Epigenetics is a process that involves the regulation of gene expression without altering the sequence of DNA. Numerous studies have documented that epigenetic mechanisms play a critical role in cell growth, differentiation, and cancer over the past decade. The well-known epigenetic modifications are either on DNA or at the histone proteins. Although several studies have focused on regulating gene expression by non-coding RNAs, the current understanding of their biological functions in various human diseases, particularly in cancers, is inadequate. Only about two percent of DNA is involved in coding the protein-coding genes, and leaving the rest 98 percent is non-coding and the scientific community regarded as junk or noise with no known purpose. Most non-coding RNAs are derived from such junk DNA and are known to be involved in various signaling pathways involving cancer initiation, progression, and the development of therapy resistance in many human cancer types. Recent studies have suggested that non-coding RNAs, especially microRNAs, piwi-interactingRNAs, and long non-coding RNAs, play a significant role in controlling epigenetic mechanism(s), indicating the potential effect of epigenetic modulation of non-coding RNAs on cancer progression. In this review article, we briefly presented epigenetic marks' characteristics, crosstalk between epigenetic modifications and microRNAs, piwi-interactingRNAs, and long non-coding RNAs to uncover the effect on the phenotype of pediatric cancers. Further, current knowledge on understanding the RNA epigenetics will help design novel therapeutics that target epigenetic regulatory networks to benefit cancer patients in the clinic.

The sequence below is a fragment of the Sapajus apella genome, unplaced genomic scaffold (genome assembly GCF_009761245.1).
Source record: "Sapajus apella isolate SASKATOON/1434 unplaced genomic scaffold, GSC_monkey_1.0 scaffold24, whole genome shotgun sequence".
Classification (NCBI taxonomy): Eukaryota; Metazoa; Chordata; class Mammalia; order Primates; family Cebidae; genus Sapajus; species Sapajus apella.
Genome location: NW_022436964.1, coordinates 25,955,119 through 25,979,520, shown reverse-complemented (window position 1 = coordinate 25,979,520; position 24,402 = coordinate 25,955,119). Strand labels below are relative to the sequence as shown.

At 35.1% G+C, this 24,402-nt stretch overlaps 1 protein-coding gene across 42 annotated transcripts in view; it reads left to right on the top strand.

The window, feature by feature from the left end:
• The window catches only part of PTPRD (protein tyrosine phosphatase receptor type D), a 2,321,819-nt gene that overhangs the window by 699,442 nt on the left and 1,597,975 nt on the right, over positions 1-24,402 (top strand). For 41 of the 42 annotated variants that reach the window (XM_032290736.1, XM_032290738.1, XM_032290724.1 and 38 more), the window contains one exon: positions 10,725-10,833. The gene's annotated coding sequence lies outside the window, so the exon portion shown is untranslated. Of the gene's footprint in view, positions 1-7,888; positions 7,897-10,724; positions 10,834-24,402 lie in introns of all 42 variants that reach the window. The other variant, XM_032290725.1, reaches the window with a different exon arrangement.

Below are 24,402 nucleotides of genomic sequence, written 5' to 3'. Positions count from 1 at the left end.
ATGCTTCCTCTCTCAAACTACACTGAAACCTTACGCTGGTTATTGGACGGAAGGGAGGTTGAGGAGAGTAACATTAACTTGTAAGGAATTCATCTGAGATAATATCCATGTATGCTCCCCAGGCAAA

All Science Journal Classification (ASJC) codes
- Cancer Research